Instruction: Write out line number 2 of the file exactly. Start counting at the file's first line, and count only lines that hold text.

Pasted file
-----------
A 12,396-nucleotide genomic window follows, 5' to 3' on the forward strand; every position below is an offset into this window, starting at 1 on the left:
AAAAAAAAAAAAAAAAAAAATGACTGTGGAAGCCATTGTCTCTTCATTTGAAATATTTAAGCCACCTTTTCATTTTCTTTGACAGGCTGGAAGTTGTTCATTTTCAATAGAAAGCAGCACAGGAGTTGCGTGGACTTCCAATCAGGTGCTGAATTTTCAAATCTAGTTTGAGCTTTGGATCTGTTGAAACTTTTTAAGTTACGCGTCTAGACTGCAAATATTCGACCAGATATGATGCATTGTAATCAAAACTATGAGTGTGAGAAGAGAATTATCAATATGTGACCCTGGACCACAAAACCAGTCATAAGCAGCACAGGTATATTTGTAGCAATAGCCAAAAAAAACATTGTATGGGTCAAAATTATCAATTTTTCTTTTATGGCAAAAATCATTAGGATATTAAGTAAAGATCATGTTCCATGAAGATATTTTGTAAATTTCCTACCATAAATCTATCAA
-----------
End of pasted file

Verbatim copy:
AAAAAAAAAAAAAAAAAAAATGACTGTGGAAGCCATTGTCTCTTCATTTGAAATATTTAAGCCACCTTTTCATTTTCTTTGACAGGCTGGAAGTTGTTCATTTTCAATAGAAAGCAGCACAGGAGTTGCGTGGACTTCCAATCAGGTGCTGAATTTTCAAATCTAGTTTGAGCTTTGGATCTGTTGAAACTTTTTAAGTTACGCGTCTAGACTGCAAATATTCGACCAGATATGATGCATTGTAATCAAAACTATGAGTGTGAGAAGAGAATTATCAATATGTGACCCTGGACCACAAAACCAGTCATAAGCAGCACAGGTATATTTGTAGCAATAGCCAAAAAAAACATTGTATGGGTCAAAATTATCAATTTTTCTTTTATGGCAAAAATCATTAGGATATTAAGTAAAGATCATGTTCCATGAAGATATTTTGTAAATTTCCTACCATAAATCTATCAA